Wednesday, 18 May 2016

The Glaramara–Simpson Conundrum

After completing the Wainwrights my attention turned to new objectives, particularly but not exclusively the Nuttalls.  Online research led me to the Harold Street website where I stumbled upon the Simpsons, an older list of Lake District 2000ft summits.  FHF Simpson had published an article in the 1937 Wayfarers’ Club journal and as I was (and still am) a member of the Wayfarers’ I decided to add the Simpsons to my own To Do list.  I had already climbed many of the Simpson summits and I worked out which ones I hadn’t climbed using the Harold Street list.

Of those I hadn’t logged as climbed was Glaramara North Top which appeared to be the only summit on the Glaramara – Allen Crags ridge that I had not ticked.  It wasn’t until sometime later that I became uncomfortable with the fact that I hadn’t ticked the north top, particularly as I walked the length of the ridge in 2013 to tick all of the numerous Nuttalls that I had previously missed; so I did some research.

The Harold Street website gives a grid reference that places the north top at the north-east side of the summit dome.  The grid reference that it gives for Glaramara places that summit approximately 200 metres south-west of the north top.  This makes it clear where the north top is, but doesn’t describe what it is.

At this point, I started reading various guides to work out the topography of the summit area.

Database of British and Irish Hills (DoBIH), Glaramara (entry 2389), Observations:
“Nuttall summit; Wainwright summit (cairn) 160m NE at NY 24722 10561 and cairn 55m W are lower”
Although rather perfunctory, this description states that the summit of Glaramara is a Nuttall but the cairn that Wainwright regarded as the summit does not coincide with the high point and is lower.  As the Wainwright summit is described as north-east of the summit, the north top is probably the Wainwright summit.  There is no separate DoBIH entry for the Wainwright summit.

A Wainwright – A Pictorial Guide to the Lakeland Fells, Book 4, The Southern Fells, Glaramara, The Summit:
“Twin summits of rock rise from a surrounding ocean of grass, each within its own circle of crags.  They are much alike, and of similar elevation, but indisputably the finer is that to the north-east...”
Wainwright makes it clear that there are two summits and he regards the north-east summit as the true summit.

Mark Richards – Lakeland Fellranger, The Mid-Western Fells, Glaramara, The Summit:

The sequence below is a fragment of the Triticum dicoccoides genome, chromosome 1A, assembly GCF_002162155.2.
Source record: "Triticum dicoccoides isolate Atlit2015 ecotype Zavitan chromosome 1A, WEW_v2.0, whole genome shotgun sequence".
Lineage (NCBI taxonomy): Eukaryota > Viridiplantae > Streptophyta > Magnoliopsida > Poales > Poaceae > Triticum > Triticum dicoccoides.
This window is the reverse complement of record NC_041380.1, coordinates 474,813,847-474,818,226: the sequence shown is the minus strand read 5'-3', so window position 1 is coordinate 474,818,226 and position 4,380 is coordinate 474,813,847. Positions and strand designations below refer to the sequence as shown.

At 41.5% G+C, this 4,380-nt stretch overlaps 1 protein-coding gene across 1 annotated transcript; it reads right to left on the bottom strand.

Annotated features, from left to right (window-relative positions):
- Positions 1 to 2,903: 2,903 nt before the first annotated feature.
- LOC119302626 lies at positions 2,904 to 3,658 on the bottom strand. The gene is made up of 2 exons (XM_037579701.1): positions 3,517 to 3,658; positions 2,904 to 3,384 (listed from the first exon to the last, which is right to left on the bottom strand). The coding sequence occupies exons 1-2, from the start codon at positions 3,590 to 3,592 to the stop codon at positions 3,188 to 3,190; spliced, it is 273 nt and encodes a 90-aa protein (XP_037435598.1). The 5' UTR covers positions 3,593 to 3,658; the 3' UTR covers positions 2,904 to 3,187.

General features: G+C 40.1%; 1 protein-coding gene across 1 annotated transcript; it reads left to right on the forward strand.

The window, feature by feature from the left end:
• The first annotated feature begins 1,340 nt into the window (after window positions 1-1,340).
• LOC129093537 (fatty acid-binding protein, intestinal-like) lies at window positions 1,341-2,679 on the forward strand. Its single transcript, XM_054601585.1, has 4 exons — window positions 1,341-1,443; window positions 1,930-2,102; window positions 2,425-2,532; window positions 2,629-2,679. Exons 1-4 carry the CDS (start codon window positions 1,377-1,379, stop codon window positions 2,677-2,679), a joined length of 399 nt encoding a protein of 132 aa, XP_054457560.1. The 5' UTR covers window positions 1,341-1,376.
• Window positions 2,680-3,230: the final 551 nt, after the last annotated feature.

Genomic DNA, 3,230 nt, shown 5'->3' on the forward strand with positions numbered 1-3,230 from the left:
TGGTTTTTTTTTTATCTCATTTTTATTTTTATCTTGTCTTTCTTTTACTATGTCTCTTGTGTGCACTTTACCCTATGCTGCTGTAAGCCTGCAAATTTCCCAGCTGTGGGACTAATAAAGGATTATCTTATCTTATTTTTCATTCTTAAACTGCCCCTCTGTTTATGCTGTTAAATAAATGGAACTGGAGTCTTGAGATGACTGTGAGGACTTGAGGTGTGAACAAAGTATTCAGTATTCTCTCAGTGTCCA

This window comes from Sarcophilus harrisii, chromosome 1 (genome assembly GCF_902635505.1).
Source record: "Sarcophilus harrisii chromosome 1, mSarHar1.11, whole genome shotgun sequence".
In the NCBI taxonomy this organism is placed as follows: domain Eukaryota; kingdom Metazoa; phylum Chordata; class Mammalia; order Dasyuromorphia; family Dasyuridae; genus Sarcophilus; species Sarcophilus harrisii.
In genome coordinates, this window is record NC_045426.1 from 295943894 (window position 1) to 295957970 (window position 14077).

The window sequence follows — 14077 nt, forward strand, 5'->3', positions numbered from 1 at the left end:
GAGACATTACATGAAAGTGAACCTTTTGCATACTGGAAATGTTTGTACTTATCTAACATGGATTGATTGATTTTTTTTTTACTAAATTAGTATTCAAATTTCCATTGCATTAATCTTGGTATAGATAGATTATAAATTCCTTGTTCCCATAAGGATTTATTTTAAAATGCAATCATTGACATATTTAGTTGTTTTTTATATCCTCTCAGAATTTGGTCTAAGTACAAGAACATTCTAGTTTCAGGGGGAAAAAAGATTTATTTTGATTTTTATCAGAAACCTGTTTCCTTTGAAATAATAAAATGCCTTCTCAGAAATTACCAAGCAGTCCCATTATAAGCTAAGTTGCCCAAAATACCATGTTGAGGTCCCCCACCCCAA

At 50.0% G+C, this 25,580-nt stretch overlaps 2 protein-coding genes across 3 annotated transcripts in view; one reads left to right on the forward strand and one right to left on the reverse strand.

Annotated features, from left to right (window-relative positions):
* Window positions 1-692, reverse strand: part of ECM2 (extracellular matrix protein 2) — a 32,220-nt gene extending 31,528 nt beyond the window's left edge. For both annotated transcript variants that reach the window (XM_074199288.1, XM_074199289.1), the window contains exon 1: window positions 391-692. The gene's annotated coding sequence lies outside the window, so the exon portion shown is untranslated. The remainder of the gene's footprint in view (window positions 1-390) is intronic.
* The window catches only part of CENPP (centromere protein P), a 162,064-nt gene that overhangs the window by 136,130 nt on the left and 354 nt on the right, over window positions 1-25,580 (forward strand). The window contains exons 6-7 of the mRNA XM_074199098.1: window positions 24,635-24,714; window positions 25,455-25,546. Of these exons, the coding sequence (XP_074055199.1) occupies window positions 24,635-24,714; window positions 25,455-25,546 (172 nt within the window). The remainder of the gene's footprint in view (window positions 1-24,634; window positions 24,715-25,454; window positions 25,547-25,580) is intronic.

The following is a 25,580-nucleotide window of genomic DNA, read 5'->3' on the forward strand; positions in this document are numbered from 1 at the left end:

“The name Glaramara belongs to the summit.  Which summit you ask?  Well the more northerly.”
Richards agrees with Wainwright which is not surprising as he was friends with the original chronicler of the Lakeland fells.

John and Anne Nuttall – The Mountains of England and Wales, Volume 2: England, Walk 5.4:
“Descend to a grassy col and follow the main path to the west top of the twin summits.  Wainwright prefers the east top for its better position and view, but the west one is the higher of the two.  The highest point is the cairn set a little back from the edge, though another cairn on the edge itself marks a better vantage point.”
The Nuttalls also agree that there are twin summits and acknowledge Wainwright’s opinion although they stick to the convention that the highest point is the true summit, reinforcing the DoBIH position that the (south-)westerly is the actual summit.

Bill Birkett – Complete Lakeland Fells, walk BOR2:
“Next to be ascended and lying dead ahead is the middle top of Glaramara – Looking Steads.  Two rocky points rise above the summit; the north easterly of these is the Glaramara summit.”
Birkett also acknowledged the twin summits of Glaramara and agrees with Wainwright and Richards that the north-eastern summit should be regarded as the true top.

It is obvious that the summit area of Glaramara has two distinct tops and that Wainwright, Richards and Birkett take an opposing view to the Nuttalls and the DoBIH as to which should be considered the true summit.  As the DoBIH is a data-based source and not swayed by opinion, the south-western top should be regarded as the true summit.  It is unfortunate that the DoBIH does not have a separate entry for the north-eastern top as such an entry would have prevented my confusion.

At this point, the summits had been identified, but had I actually climbed the North Top?

As Wainwright regards it as the summit, surely I must have done as I’ve completed the Wainwrights!  But it wouldn’t do any harm to double-check.  Reading my blog entry for the day that I walked the length of the ridge, I found this:
“The top of Glaramara has 3 obvious summits which was a surprise to me as I was only expecting two!  Not far beyond the 20-foot rock step is the Wainwright summit.  A little further away is the Nuttall summit which is higher and slightly beyond that is another top which looks almost as high – I ticked all three!”

And that’s about as conclusive as it gets; I have ticked both tops and now I can remove Glaramara North Top from my list of unclimbed Simpsons.

It’s not often that I find a summit that I can tick as a result of some detective work rather than putting on my boots, which means that, almost inevitably, I have joined the ranks of Armchair Mountaineers!